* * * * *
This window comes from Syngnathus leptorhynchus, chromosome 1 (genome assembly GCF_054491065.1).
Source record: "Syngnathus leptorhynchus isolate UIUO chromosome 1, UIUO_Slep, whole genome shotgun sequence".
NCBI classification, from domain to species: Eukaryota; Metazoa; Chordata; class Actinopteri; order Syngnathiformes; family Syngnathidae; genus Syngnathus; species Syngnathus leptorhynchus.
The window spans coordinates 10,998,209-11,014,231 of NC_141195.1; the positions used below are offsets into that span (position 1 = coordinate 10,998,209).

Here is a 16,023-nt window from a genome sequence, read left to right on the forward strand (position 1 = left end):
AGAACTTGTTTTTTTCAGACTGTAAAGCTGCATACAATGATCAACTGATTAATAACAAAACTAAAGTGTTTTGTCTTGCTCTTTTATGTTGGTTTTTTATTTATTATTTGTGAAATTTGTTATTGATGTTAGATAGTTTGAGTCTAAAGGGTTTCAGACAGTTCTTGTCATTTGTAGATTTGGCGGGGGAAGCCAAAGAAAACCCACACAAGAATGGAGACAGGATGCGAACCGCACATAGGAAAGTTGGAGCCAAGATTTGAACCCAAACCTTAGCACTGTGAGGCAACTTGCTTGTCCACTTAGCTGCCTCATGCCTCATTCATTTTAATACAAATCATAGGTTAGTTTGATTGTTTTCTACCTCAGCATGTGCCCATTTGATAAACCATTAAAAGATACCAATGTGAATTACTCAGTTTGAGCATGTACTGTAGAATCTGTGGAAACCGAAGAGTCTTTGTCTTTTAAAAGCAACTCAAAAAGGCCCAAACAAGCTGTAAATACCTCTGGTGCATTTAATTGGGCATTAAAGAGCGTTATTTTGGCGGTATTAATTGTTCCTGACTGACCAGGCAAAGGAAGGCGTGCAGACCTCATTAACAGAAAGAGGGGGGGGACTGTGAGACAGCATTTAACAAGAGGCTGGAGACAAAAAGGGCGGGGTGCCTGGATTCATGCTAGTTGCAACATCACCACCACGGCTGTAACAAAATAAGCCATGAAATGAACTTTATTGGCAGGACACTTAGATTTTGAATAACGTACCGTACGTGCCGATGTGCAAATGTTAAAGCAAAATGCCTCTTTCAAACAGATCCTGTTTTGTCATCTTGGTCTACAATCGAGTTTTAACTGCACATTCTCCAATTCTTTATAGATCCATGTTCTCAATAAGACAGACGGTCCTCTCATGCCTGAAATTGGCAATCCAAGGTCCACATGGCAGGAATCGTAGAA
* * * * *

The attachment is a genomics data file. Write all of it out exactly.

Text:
This window comes from Syngnathus leptorhynchus, chromosome 1 (genome assembly GCF_054491065.1).
Source record: "Syngnathus leptorhynchus isolate UIUO chromosome 1, UIUO_Slep, whole genome shotgun sequence".
NCBI classification, from domain to species: Eukaryota; Metazoa; Chordata; class Actinopteri; order Syngnathiformes; family Syngnathidae; genus Syngnathus; species Syngnathus leptorhynchus.
The window spans coordinates 10,998,209-11,014,231 of NC_141195.1; the positions used below are offsets into that span (position 1 = coordinate 10,998,209).

Here is a 16,023-nt window from a genome sequence, read left to right on the forward strand (position 1 = left end):
AGAACTTGTTTTTTTCAGACTGTAAAGCTGCATACAATGATCAACTGATTAATAACAAAACTAAAGTGTTTTGTCTTGCTCTTTTATGTTGGTTTTTTATTTATTATTTGTGAAATTTGTTATTGATGTTAGATAGTTTGAGTCTAAAGGGTTTCAGACAGTTCTTGTCATTTGTAGATTTGGCGGGGGAAGCCAAAGAAAACCCACACAAGAATGGAGACAGGATGCGAACCGCACATAGGAAAGTTGGAGCCAAGATTTGAACCCAAACCTTAGCACTGTGAGGCAACTTGCTTGTCCACTTAGCTGCCTCATGCCTCATTCATTTTAATACAAATCATAGGTTAGTTTGATTGTTTTCTACCTCAGCATGTGCCCATTTGATAAACCATTAAAAGATACCAATGTGAATTACTCAGTTTGAGCATGTACTGTAGAATCTGTGGAAACCGAAGAGTCTTTGTCTTTTAAAAGCAACTCAAAAAGGCCCAAACAAGCTGTAAATACCTCTGGTGCATTTAATTGGGCATTAAAGAGCGTTATTTTGGCGGTATTAATTGTTCCTGACTGACCAGGCAAAGGAAGGCGTGCAGACCTCATTAACAGAAAGAGGGGGGGGACTGTGAGACAGCATTTAACAAGAGGCTGGAGACAAAAAGGGCGGGGTGCCTGGATTCATGCTAGTTGCAACATCACCACCACGGCTGTAACAAAATAAGCCATGAAATGAACTTTATTGGCAGGACACTTAGATTTTGAATAACGTACCGTACGTGCCGATGTGCAAATGTTAAAGCAAAATGCCTCTTTCAAACAGATCCTGTTTTGTCATCTTGGTCTACAATCGAGTTTTAACTGCACATTCTCCAATTCTTTATAGATCCATGTTCTCAATAAGACAGACGGTCCTCTCATGCCTGAAATTGGCAATCCAAGGTCCACATGGCAGGAATCGTAGAA